Congress Ponders The Very Future Of NASA | Aero-News Network
Aero-News Network
RSS icon RSS feed
podcast icon MP3 podcast
Subscribe Aero-News e-mail Newsletter Subscribe

** Airborne 10.01.14 ** HD iPad-Friendly -- Airborne 10.01.14 **
** Airborne 09.29.14 ** HD iPad-Friendly -- Airborne 09.29.14 **
** Airborne 09.26.14 ** HD iPad-Friendly -- Airborne 09.26.14 **

Thu, Oct 30, 2003

Congress Ponders The Very Future Of NASA

Shuttle Replacement In Doubt

"Mr. O'Keefe, this committee has on its plate 17 dead astronauts, three in Apollo I -- preventable -- seven in the Challenger -- preventable -- and apparently preventable in the Columbia."

Yikes.

That chilling refrain from South Carolina Senator Fritz Hollings greeted NASA Administrator Sean O'Keefe Wednesday at the Senate Science Committee hearings on Capitol Hill. O'Keefe was there to push for a $15 billion replacement for the aging space shuttle. The very existence of the space program was what senators really had on their minds.

Former Navy pilot and Vietnam veteran John McCain (R-AZ) told O'Keefe, NASA's vision "has to be something that Americans can be excited about and be committed to. And I'm afraid that's been lacking recently in the whole NASA ... agenda."

One tough day on Capitol Hill for Mr. O'Keefe. The hotseat treatment in the Senate came just a week after O'Keefe and company were raked over the coals by the House Science Committee. Members there wrote a blistering letter to the NASA chieftain, saying his budget for the space plane project was unrealistic and doomed to failure.

Still, O'Keefe forged ahead, saying NASA will accelerate the intermediate shuttle replacement. Until now, the space plane wasn't even scheduled for orbital tests until 2006.

Referring to recommendations from the Columbia Accident Investigation Committee (CAIB), O'Keefe told Sen. Hollings on Wednesday, "What we're trying to do with the orbital space plane, with the crew transfer vehicle, is do precisely what the board report has recommended, which is to separate the crew from the cargo."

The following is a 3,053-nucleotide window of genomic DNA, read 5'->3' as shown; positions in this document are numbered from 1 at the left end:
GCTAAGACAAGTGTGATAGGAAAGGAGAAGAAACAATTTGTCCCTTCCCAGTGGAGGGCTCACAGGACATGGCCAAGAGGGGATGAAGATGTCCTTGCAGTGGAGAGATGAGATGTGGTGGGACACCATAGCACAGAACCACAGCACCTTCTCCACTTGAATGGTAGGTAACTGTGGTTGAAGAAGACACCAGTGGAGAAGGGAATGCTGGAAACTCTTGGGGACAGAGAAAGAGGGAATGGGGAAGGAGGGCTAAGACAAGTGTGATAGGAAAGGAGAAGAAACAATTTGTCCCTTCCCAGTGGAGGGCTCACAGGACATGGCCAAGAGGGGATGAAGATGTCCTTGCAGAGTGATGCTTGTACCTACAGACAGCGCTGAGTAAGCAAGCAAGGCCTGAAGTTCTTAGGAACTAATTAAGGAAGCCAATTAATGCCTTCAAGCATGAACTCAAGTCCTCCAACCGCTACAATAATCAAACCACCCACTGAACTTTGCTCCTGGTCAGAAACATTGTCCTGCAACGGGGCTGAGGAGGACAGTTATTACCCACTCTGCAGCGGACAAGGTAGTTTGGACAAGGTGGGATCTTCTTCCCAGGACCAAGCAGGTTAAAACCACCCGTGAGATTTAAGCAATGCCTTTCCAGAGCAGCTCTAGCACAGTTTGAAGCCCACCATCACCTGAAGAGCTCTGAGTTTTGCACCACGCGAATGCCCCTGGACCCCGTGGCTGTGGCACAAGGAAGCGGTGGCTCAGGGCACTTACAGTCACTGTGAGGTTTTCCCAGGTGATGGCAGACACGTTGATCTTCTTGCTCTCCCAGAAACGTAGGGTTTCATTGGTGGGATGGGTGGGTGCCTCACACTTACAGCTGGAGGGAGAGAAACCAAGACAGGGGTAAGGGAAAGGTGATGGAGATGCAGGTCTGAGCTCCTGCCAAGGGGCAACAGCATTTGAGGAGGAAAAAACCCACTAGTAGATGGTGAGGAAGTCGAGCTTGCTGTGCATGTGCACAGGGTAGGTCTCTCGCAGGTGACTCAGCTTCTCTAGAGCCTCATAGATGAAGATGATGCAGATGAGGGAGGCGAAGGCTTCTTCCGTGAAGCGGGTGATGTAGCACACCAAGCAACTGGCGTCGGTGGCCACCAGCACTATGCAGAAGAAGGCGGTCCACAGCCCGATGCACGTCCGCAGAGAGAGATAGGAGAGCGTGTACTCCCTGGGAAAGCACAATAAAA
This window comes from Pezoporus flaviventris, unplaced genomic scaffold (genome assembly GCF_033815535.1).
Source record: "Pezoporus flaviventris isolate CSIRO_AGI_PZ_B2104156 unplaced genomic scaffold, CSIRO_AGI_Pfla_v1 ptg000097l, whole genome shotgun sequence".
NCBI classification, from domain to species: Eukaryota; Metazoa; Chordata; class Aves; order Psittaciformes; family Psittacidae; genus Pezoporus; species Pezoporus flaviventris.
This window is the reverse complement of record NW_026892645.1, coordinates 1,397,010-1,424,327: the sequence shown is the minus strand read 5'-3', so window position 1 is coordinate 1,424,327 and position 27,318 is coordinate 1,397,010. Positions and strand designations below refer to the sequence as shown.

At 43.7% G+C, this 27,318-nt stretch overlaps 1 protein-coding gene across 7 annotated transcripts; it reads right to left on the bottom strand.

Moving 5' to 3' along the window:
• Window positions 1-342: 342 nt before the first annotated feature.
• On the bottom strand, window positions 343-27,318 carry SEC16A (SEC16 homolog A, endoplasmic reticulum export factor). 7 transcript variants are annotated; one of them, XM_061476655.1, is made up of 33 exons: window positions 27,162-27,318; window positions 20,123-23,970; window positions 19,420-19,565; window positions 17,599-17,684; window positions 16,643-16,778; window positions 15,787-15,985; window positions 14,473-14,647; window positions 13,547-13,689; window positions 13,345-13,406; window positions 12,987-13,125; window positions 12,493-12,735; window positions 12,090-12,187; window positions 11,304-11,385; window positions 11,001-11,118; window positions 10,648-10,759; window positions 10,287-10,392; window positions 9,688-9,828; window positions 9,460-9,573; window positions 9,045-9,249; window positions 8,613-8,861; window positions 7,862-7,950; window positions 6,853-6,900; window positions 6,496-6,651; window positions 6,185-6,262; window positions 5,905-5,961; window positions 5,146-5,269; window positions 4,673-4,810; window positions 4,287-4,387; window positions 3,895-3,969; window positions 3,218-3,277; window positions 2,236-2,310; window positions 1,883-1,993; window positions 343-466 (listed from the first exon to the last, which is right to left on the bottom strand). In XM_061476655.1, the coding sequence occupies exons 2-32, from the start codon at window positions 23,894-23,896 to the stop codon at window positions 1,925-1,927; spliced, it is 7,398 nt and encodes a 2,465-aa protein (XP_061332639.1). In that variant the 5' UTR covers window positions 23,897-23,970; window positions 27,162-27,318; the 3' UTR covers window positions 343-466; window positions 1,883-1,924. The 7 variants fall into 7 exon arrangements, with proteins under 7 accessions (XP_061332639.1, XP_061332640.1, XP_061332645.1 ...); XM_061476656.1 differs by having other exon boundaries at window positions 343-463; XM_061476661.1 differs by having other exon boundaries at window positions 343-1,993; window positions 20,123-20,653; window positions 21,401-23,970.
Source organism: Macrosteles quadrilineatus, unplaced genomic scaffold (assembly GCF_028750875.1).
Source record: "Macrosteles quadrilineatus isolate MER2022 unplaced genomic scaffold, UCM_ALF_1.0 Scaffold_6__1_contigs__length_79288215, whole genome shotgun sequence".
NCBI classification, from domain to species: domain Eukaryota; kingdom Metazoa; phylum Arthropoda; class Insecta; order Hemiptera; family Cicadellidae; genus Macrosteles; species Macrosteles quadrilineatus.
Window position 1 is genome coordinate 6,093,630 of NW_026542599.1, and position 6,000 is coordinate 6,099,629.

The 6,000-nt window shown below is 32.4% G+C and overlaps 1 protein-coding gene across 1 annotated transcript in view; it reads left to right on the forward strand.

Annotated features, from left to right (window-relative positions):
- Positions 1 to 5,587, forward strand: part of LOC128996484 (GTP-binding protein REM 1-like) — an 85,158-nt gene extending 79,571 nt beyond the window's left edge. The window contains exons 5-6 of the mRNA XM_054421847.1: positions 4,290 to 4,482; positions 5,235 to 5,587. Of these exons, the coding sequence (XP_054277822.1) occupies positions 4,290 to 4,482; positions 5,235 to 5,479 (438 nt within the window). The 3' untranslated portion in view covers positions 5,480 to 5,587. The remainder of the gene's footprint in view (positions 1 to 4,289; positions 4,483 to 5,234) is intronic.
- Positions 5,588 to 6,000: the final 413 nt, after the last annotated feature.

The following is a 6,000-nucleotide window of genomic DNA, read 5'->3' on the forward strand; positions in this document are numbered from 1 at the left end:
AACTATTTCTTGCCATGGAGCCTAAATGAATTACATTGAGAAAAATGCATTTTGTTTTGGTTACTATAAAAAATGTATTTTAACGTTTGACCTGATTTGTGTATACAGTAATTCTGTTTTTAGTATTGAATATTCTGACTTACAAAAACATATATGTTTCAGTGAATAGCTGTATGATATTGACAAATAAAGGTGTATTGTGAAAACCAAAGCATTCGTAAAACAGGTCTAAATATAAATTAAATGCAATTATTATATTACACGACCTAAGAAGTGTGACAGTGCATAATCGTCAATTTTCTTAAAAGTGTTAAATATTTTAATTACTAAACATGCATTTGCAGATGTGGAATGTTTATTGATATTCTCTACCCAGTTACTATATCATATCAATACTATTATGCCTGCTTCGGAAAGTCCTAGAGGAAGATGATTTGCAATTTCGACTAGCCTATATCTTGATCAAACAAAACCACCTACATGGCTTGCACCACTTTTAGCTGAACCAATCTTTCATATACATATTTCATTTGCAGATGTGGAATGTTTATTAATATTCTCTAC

Based largely on existing technologies, NASA says the Orbital Space Plane will provide safe, affordable access to the International Space Station. The OSP program is more than a spacecraft. The program will take an integrated systems approach to design the entire space transportation system — including ground operations, space vehicle and all supporting technologies needed to conduct a mission to and from the International Space Station. In addition, flight demonstrators such as the X-37 vehicle will flight test advancing technologies to reduce the risk of future reusable launch vehicle systems.

FMI: www.nasa.gov

Advertisement

More News

AeroSports Update: 38th World Military Parachuting Championship

Countries From Around The World Participated In The 38th World Military Parachuting Championship Competition In Indonesia The competition is part of a program administered through >[...]

ANN's Daily Aero-Linx (10.01.14)

NBAA/CAN Soiree One of the much-anticipated events of the NBAA conference, being held this year in Orlando.>[...]

ANN's Daily Aero-Term (10.01.14): Fixed Slot

A fixed, nozzle shaped opening near the leading edge of a wing that ducts air onto the top surface of the wing.>[...]

Aero-News: Quote Of The Day (10.01.14)

“SNC is offering access to crewed or uncrewed space missions." Source: John Roth, vice president of business development for SNC’s Space Systems.>[...]

ANN FAQ: Feel The Propwash!

Get Aero-News Delivered To Your E-Mail We know you, like many of our readers, make it a point to check out the latest news and information daily on Aero-News... but did you know th>[...]

blog comments powered by Disqus



Advertisement

Advertisement

Podcasts

Advertisement

© 2007 - 2014 Web Development & Design by Pauli Systems, LC